Should you wipe down your food or packages? What the FDA is saying now

NBC consumer correspondent Vicky Nguyen shares the latest guidelines for handling grocery items, cardboard boxes and more.

Get the latest from TODAY

Sign up for our newsletter
SUBSCRIBE
/ Source: TODAY
By Scott Stump and Vicky Nguyen

Amid the ongoing coronavirus outbreak, many consumers have become increasingly concerned about shopping for groceries in stores. If you've been nervous about getting the highly contagious virus from food or other packages that you don't wipe down, the Food and Drug Administration has some reassuring news.

The FDA recently reiterated guidelines advising shoppers that there is a very low risk of the virus being transmitted in this way because there are no confirmed reports or any evidence that it's possible to get coronavirus from food or food packaging.

"We want to reassure consumers that there is currently no evidence of human or animal food or food packaging being associated with transmission of the coronavirus that causes COVID-19,'' the FDA wrote in a news release. "This particular coronavirus causes respiratory illness and is spread from person-to-person, unlike foodborne gastrointestinal or GI viruses, such as norovirus and hepatitis A that often make people ill through contaminated food."

Download the TODAY app for the latest coverage on the coronavirus outbreak

"You're really more likely to get it from going to the grocery store and touching a dirty handle or doorknob and then touching your face," NBC investigative and consumer correspondent Vicky Nguyen said on TODAY Monday.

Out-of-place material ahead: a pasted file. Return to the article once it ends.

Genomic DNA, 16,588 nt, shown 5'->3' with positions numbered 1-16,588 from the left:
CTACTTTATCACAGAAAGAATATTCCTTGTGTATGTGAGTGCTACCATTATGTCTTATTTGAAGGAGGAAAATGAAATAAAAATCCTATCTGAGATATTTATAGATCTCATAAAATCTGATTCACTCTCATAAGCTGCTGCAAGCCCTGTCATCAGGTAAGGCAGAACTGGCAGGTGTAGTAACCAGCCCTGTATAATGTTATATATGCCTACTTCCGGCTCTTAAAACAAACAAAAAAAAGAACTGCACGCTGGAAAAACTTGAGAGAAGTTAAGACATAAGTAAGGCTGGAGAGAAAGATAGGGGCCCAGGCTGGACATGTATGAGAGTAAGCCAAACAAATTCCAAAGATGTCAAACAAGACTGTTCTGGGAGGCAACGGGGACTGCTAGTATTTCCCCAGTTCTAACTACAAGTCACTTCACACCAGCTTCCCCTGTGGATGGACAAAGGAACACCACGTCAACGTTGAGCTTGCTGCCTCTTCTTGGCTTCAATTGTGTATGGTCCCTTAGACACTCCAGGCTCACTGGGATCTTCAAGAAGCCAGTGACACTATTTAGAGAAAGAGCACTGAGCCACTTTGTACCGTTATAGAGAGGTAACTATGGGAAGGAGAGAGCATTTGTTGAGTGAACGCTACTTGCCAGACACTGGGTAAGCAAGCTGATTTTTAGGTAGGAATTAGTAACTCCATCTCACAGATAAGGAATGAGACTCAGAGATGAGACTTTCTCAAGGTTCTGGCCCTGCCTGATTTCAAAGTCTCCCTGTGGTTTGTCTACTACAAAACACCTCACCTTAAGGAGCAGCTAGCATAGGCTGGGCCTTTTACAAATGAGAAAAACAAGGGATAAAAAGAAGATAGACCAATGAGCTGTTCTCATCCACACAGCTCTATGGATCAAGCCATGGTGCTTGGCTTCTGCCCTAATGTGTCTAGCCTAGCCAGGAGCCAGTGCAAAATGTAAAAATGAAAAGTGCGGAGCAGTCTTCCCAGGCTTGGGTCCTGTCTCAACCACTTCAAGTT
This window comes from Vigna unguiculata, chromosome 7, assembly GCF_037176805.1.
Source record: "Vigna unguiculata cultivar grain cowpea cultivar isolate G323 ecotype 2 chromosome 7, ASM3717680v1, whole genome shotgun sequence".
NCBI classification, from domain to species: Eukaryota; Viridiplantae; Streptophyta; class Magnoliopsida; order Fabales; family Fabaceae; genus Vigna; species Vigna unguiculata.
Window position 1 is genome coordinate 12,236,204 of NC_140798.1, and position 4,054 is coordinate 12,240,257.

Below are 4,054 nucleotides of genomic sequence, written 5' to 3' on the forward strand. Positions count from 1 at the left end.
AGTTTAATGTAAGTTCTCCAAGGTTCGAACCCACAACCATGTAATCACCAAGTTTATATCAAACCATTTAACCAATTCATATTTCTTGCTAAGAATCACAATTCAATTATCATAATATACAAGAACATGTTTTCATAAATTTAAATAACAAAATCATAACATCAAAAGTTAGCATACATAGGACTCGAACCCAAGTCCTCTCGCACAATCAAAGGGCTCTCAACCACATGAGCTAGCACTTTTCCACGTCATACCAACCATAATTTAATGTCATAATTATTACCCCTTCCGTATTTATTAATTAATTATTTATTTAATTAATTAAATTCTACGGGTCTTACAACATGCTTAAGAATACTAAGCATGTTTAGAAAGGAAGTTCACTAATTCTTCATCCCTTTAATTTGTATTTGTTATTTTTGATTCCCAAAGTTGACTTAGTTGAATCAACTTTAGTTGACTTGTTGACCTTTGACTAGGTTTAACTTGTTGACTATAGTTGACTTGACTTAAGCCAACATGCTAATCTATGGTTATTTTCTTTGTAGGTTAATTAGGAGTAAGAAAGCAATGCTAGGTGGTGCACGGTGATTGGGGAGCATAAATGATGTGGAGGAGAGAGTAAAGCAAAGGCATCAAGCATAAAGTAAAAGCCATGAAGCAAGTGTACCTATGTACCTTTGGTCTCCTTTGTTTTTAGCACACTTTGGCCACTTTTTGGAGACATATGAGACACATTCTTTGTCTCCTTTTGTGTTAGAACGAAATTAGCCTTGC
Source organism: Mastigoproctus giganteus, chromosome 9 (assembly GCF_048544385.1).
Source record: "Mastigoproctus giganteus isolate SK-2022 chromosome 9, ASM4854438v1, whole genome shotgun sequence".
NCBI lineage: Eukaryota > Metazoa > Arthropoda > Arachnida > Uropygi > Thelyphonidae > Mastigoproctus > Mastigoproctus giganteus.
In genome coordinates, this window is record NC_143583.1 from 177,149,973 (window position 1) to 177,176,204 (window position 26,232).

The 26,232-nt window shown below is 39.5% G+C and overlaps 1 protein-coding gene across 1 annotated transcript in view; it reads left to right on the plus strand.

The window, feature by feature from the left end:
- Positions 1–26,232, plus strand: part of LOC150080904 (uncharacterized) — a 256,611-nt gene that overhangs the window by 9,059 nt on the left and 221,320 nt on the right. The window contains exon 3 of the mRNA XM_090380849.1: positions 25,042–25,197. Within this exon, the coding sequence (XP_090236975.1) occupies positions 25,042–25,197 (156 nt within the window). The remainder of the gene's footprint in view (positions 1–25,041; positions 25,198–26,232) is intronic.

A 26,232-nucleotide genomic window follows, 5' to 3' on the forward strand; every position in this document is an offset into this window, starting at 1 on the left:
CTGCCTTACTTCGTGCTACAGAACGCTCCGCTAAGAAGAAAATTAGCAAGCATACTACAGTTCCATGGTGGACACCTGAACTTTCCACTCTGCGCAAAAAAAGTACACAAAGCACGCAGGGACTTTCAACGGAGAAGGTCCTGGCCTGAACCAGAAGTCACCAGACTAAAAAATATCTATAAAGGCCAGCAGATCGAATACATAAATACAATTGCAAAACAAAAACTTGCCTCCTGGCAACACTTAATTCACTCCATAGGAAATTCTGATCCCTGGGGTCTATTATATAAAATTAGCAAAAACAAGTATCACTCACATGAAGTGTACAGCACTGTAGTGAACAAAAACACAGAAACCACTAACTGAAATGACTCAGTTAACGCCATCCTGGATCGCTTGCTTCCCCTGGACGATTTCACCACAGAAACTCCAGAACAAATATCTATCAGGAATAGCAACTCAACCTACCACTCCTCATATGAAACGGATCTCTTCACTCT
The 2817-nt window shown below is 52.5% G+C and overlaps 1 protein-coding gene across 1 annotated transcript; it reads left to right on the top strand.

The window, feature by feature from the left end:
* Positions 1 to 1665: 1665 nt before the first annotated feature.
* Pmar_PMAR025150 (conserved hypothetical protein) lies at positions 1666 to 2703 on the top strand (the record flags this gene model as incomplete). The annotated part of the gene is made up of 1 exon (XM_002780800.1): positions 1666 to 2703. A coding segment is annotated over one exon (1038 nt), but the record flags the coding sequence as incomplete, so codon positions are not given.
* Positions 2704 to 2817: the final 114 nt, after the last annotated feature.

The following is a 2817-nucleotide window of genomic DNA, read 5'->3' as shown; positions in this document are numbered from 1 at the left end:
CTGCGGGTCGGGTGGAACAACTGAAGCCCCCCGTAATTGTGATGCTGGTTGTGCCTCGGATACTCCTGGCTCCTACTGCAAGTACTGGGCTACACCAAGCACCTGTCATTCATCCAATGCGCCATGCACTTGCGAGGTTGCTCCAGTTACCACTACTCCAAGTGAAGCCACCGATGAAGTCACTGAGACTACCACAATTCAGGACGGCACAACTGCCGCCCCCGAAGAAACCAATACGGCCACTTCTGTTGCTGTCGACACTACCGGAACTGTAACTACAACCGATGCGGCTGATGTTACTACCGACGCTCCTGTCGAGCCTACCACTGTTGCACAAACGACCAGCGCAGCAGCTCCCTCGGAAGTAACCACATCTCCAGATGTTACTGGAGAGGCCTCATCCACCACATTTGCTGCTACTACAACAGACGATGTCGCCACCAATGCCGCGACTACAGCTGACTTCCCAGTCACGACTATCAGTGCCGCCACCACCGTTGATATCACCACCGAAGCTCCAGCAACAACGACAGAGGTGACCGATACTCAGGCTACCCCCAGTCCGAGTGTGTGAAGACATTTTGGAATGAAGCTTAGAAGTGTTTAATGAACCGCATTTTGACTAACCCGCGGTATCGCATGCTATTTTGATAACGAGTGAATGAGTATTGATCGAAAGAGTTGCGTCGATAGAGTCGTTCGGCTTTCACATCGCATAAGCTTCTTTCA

The FDA has reiterated guidelines that there is a low risk of getting coronavirus from food or food packaging. TODAY

While the FDA says there's a low risk of getting coronavirus from groceries or packaging, Nguyen had some tips for those looking to take extra precautions.

  • When you get home, use a disinfectant wipe on food packaging. Make sure you don't use any such wipes on the food itself.
  • Leave your groceries out for 24 hours, or more, to kill any live virus that may be on package surfaces.
  • If you are unable to perform the first two steps, put the groceries away and wash your hands thoroughly immediately afterward.

"Just remember, the main modes of transmission are going to be coughing and sneezing, being in close proximity with other people or touching those high-touch surfaces when you're out and about," Nguyen said.

Nguyen also shared guidelines about how to treat other surfaces that may be coming into your home in order to stay safe during the pandemic. All of these surfaces are considered very unlikely or low risk for transmitting the coronavirus, according to studies and health experts.

NBC investigative and consumer correspondent Vicky Nguyen provided guidelines for how to handle takeout containers. TODAY

Takeout containers

  • After receiving your order, place the packaging in the sink, take the food out with utensils and put it on a clean plate.
  • Clean the utensils, throw away packaging, then wash your hands thoroughly.
  • Use another set of utensils to eat.

Clothing and shoes

  • Practice social distancing while running essential errands to reduce the chance of viral particles clinging to your clothing.
  • If someone sneezes or coughs on your hair or clothes while you are out, you should change clothes and wash your hair immediately upon returning home.
  • Use one pair of shoes when you go outside and leave those shoes at the door when you come back inside.
  • If the shoes are washable, wash them periodically.

Cardboard packaging

  • Leave the package outside for more than 24 hours.
  • If you cannot do that, wash your hands immediately after handling it
  • Open the box, dump the contents into a clean area, throw away the packaging and then wash your hands again before touching interior contents.

Mail

  • Once you've opened the mail and looked at the contents, wash your hands. Throw away anything you don't need.